Griffith v. SteinAnnotate this Case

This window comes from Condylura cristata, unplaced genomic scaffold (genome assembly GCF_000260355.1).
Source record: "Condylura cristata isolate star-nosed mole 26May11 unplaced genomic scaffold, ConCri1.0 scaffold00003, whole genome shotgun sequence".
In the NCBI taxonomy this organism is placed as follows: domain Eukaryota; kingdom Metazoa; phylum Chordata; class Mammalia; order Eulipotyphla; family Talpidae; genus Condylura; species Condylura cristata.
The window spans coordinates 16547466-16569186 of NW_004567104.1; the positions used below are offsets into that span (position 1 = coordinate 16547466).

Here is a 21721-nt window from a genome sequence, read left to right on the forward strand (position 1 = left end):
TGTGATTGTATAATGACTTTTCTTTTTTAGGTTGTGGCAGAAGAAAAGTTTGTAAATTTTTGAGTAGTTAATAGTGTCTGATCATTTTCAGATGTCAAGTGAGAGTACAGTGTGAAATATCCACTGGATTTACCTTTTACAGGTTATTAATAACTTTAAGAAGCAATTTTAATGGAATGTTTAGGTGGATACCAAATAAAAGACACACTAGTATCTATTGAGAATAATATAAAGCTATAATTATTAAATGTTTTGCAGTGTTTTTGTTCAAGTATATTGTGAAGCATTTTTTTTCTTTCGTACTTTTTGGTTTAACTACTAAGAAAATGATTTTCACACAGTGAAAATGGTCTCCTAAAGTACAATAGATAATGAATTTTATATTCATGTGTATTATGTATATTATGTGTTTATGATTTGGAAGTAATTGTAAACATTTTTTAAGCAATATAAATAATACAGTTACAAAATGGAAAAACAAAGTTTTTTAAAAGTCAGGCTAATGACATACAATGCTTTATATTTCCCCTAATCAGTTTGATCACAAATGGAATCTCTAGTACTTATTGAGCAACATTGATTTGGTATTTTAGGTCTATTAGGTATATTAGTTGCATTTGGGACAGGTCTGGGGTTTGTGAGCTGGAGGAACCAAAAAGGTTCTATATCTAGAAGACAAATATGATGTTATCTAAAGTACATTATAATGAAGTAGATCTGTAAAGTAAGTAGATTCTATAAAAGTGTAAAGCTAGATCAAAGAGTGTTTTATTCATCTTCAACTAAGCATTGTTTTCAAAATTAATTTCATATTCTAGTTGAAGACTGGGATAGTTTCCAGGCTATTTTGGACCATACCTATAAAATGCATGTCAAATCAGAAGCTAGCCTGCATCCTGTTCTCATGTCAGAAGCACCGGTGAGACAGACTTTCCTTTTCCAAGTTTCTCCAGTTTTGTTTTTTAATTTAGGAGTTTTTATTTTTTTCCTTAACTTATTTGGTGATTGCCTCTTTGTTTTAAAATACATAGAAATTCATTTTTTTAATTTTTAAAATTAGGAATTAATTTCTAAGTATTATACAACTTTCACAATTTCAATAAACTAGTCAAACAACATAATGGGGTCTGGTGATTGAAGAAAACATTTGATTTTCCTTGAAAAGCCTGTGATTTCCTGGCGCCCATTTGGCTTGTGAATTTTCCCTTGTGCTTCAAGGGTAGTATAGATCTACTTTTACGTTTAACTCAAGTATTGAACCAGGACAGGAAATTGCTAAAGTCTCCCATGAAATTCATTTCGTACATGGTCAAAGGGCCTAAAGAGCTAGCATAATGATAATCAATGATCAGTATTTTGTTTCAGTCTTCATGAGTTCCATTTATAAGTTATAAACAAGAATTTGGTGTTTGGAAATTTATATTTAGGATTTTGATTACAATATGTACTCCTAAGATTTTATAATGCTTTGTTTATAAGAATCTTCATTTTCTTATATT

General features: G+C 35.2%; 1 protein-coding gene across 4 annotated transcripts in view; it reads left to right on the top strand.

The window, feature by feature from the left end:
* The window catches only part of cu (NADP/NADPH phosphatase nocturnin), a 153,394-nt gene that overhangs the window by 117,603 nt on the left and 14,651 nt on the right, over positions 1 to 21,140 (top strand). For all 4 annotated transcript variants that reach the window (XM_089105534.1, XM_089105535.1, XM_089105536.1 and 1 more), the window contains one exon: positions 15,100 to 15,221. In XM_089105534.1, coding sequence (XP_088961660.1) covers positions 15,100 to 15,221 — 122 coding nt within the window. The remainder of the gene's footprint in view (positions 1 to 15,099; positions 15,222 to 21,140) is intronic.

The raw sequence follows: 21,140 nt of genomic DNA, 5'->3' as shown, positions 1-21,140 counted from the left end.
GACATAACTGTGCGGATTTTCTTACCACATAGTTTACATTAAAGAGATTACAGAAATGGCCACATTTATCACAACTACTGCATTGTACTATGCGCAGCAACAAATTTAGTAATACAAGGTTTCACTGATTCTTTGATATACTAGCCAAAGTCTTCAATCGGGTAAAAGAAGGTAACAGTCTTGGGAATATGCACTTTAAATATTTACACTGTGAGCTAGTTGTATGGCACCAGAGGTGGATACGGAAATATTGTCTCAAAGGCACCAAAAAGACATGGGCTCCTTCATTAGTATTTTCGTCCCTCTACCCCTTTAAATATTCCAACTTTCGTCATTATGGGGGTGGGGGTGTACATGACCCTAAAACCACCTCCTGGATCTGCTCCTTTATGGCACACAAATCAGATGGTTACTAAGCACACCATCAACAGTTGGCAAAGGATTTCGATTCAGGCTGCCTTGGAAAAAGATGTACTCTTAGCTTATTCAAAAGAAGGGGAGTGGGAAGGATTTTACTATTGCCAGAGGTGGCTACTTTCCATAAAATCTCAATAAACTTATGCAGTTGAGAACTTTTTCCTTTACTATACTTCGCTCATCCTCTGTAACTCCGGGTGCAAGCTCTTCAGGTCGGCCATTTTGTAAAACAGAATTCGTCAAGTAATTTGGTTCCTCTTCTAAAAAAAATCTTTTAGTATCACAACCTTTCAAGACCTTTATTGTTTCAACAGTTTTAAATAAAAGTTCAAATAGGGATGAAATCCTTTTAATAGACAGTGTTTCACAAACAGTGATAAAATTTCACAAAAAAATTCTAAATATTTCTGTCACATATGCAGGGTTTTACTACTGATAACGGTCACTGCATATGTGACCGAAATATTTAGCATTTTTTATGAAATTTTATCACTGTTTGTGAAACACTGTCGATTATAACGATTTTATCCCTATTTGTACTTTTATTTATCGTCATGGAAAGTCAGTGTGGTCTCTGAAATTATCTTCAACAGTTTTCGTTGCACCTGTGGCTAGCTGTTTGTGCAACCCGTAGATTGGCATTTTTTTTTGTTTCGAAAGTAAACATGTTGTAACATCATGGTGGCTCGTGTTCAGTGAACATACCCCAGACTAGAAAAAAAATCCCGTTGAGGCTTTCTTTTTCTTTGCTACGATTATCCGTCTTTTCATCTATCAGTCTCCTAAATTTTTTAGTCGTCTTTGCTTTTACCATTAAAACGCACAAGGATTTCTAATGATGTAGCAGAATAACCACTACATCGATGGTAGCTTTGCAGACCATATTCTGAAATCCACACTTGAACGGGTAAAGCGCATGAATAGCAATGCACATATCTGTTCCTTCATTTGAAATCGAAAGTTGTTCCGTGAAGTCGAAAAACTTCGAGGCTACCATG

An objector appealed a Delaware Court of Chancery decision approving a litigation settlement for claims alleging excessive non-employee director compensation. Initially, the parties agreed to a preliminary settlement and presented it to the Court of Chancery for approval. The Court of Chancery sided with the objector and refused to approve a non-monetary settlement of the derivative claims. The court also awarded the objector fees. After the court denied a motion to dismiss, the parties came up with a new settlement that included a financial benefit to the corporation. The objector renewed his objection, this time arguing that the new settlement improperly released future claims challenging compensation awards and that the plaintiff was not an adequate representative for the corporation’s interests. The Court of Chancery approved the new settlement and refused to award the objector additional attorneys’ fees. On appeal to the Delaware Supreme Court, the objector argued the court erred by: (1) approving an overbroad release; (2) approving the settlement without finding that the plaintiff was an adequate representative of the corporation’s interests; and (3) reducing the objector’s fee because the court believed it would have rejected the original settlement agreement without the objection. Though the Supreme Court acknowledged the Court of Chancery and the parties worked diligently to bring this dispute to a close, it reversed the judgment because the settlement agreement released future claims arising out of, or contemplated by, the settlement itself instead of releasing liability for the claims brought in the litigation.